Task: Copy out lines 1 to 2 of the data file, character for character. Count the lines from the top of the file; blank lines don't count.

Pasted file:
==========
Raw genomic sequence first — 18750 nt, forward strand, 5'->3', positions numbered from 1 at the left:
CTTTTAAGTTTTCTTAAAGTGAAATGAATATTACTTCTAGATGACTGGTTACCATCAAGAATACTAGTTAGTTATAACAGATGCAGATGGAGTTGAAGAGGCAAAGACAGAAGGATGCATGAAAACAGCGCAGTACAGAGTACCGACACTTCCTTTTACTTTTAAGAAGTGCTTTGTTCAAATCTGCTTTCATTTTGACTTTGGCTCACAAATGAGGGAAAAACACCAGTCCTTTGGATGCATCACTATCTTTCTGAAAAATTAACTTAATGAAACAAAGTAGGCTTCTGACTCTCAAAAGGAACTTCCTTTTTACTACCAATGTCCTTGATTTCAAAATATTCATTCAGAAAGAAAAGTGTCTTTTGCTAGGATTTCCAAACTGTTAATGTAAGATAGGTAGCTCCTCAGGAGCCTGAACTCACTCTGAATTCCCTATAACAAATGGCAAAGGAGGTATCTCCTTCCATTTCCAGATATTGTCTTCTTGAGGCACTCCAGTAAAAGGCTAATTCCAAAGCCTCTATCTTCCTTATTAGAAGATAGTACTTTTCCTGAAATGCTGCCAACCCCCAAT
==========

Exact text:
Raw genomic sequence first — 18750 nt, forward strand, 5'->3', positions numbered from 1 at the left:
CTTTTAAGTTTTCTTAAAGTGAAATGAATATTACTTCTAGATGACTGGTTACCATCAAGAATACTAGTTAGTTATAACAGATGCAGATGGAGTTGAAGAGGCAAAGACAGAAGGATGCATGAAAACAGCGCAGTACAGAGTACCGACACTTCCTTTTACTTTTAAGAAGTGCTTTGTTCAAATCTGCTTTCATTTTGACTTTGGCTCACAAATGAGGGAAAAACACCAGTCCTTTGGATGCATCACTATCTTTCTGAAAAATTAACTTAATGAAACAAAGTAGGCTTCTGACTCTCAAAAGGAACTTCCTTTTTACTACCAATGTCCTTGATTTCAAAATATTCATTCAGAAAGAAAAGTGTCTTTTGCTAGGATTTCCAAACTGTTAATGTAAGATAGGTAGCTCCTCAGGAGCCTGAACTCACTCTGAATTCCCTATAACAAATGGCAAAGGAGGTATCTCCTTCCATTTCCAGATATTGTCTTCTTGAGGCACTCCAGTAAAAGGCTAATTCCAAAGCCTCTATCTTCCTTATTAGAAGATAGTACTTTTCCTGAAATGCTGCCAACCCCCAAT